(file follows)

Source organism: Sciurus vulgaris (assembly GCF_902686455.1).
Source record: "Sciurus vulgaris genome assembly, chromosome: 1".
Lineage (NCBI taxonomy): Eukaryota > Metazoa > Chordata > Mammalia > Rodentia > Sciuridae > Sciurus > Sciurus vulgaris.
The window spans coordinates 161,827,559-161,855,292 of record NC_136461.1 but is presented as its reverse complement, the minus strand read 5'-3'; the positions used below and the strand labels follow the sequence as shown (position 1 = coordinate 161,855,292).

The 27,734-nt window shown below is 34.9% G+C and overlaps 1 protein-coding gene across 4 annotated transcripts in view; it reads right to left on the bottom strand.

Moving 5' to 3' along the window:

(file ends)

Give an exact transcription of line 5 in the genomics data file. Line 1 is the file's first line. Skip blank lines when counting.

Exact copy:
The 27,734-nt window shown below is 34.9% G+C and overlaps 1 protein-coding gene across 4 annotated transcripts in view; it reads right to left on the bottom strand.